Alan Cumming, Any Day Now
As mentioned in our list of 10 Performances Deserving an Oscar, Cumming’s performance as a drag queen trying to adopt a teen with Down’s Syndrome is quite heartbreaking, but he also brings a humor to the role that helps make the heavy subject work.
Daniel Day-Lewis should win his third Oscar for Lincoln with relative ease.
Performance by a Male Actor in a Supporting Role
If the Leading Actor category is interesting for who may or may not get nominated, the supporting category is just as much about who may win since at this point, there isn’t a clear frontrunner and there are a number of camps within the acting branch that could go one way or another in terms of nominations. The Academy often uses this category to award veterans who have never received nominations, but this year there seems to be more returning candidates than ever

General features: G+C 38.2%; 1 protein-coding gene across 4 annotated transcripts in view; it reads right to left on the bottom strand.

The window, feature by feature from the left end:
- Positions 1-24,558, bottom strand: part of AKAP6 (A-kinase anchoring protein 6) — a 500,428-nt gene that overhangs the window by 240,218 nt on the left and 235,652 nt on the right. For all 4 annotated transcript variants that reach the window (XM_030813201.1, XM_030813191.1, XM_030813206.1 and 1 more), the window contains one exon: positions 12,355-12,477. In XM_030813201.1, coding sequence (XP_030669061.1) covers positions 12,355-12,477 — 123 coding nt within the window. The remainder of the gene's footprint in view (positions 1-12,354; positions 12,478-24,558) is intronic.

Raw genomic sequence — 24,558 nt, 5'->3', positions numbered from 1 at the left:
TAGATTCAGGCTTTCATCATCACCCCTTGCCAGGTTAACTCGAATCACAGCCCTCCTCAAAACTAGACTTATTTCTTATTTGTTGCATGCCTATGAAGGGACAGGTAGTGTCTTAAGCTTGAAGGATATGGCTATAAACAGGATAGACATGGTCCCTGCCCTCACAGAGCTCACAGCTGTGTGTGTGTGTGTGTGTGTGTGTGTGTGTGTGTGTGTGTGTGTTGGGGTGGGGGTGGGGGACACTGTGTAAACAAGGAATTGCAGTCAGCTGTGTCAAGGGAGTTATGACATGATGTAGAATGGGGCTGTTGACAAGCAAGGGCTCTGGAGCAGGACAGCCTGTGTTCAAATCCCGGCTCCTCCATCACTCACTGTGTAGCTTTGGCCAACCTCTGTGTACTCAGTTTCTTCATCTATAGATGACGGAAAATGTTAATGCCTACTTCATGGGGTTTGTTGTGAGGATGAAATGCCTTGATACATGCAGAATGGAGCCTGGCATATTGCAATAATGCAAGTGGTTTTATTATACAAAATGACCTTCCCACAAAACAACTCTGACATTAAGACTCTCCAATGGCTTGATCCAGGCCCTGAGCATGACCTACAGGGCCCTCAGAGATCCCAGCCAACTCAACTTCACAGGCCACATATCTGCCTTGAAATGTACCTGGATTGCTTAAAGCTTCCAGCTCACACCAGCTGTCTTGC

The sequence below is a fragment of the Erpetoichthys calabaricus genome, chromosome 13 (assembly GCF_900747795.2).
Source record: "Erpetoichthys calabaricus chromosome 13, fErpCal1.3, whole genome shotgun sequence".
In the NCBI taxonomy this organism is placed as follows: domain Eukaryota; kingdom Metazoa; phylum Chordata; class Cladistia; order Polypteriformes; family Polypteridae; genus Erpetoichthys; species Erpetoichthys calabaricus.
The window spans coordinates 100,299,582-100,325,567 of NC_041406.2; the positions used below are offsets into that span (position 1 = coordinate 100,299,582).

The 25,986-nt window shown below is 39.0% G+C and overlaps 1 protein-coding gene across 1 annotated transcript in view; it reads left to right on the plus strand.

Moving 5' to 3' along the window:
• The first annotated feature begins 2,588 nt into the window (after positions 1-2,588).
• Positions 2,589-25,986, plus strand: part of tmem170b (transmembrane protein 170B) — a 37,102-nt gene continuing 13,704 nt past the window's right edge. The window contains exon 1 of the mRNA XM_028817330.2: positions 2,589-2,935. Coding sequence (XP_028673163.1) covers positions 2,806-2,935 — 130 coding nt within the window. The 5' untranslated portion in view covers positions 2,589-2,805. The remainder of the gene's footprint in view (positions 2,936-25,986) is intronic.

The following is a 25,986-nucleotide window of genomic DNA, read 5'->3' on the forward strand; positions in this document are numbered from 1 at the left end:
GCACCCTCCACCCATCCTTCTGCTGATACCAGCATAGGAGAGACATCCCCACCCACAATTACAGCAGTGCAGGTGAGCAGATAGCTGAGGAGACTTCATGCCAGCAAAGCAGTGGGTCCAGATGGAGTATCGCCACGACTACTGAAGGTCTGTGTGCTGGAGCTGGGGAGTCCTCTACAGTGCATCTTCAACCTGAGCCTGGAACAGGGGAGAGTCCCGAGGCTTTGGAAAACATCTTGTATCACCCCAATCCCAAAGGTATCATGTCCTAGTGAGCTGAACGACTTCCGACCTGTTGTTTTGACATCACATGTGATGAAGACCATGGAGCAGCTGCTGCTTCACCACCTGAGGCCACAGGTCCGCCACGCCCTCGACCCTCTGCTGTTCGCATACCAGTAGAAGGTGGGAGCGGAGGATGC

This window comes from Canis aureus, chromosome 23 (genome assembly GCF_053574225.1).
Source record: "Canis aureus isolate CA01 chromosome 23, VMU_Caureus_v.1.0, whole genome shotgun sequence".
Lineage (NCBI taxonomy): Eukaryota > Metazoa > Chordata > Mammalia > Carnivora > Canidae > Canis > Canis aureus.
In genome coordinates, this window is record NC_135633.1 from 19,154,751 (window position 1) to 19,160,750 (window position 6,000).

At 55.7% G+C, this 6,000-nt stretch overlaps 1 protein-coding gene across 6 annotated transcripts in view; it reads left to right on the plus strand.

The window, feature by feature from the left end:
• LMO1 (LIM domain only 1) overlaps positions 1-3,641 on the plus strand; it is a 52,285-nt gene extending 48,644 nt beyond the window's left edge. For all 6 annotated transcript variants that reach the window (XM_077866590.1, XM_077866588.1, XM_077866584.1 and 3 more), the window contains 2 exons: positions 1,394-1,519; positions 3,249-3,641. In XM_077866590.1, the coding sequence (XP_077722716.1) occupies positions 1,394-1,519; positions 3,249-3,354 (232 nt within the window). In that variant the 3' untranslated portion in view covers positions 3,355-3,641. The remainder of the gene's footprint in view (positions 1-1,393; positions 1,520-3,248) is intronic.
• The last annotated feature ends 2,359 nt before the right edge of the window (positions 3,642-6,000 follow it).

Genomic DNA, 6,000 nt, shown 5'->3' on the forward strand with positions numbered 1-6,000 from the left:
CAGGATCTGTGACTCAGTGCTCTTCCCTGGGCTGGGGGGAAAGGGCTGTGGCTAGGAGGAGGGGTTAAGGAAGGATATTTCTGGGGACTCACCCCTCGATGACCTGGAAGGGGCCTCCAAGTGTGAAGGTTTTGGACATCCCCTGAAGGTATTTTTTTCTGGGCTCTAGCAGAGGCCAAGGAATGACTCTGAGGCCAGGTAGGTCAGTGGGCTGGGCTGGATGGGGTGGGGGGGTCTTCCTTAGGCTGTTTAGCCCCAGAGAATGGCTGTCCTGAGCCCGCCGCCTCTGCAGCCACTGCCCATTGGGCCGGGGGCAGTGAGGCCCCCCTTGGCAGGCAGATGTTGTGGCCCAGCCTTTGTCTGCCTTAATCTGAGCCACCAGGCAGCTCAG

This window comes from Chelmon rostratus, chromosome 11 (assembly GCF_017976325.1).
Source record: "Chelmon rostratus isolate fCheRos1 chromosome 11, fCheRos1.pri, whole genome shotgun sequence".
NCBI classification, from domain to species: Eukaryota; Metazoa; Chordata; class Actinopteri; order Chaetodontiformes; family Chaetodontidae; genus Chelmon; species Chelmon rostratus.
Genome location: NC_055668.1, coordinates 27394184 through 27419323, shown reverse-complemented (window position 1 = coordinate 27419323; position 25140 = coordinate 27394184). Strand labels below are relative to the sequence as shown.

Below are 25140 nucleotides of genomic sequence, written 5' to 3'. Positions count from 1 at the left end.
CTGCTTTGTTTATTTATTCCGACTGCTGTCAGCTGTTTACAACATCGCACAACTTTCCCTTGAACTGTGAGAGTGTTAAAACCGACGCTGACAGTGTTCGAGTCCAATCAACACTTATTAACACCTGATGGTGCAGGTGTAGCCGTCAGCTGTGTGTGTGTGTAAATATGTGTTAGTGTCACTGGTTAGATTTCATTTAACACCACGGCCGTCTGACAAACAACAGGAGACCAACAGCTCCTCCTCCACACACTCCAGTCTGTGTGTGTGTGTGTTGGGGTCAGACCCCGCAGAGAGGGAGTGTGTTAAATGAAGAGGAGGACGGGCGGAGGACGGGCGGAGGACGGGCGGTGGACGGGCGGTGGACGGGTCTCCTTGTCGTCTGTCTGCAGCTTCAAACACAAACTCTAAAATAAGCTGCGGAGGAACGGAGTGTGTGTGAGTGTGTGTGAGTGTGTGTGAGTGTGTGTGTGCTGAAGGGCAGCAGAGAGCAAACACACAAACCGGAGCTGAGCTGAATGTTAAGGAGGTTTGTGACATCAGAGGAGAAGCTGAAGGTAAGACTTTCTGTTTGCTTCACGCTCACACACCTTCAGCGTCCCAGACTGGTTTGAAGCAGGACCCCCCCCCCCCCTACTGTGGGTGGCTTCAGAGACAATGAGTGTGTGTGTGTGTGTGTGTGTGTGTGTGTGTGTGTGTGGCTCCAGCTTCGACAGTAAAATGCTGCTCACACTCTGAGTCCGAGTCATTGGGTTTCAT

1. Alan Arkin, Argo (Warner Bros.)
Arkin is a favorite among the Academy, having pulled off the surprise Oscar win a few years back for Little Miss Sunshine. His humorous performance in Ben Affleck’s political thriller is one of the best things about it, but is it enough to get him his fourth nomination? With SAG and Golden Globe nominations under his belt already, there’s a good chance that it is.
2. Leonardo DiCaprio, Django Unchained (The Weinstein Company)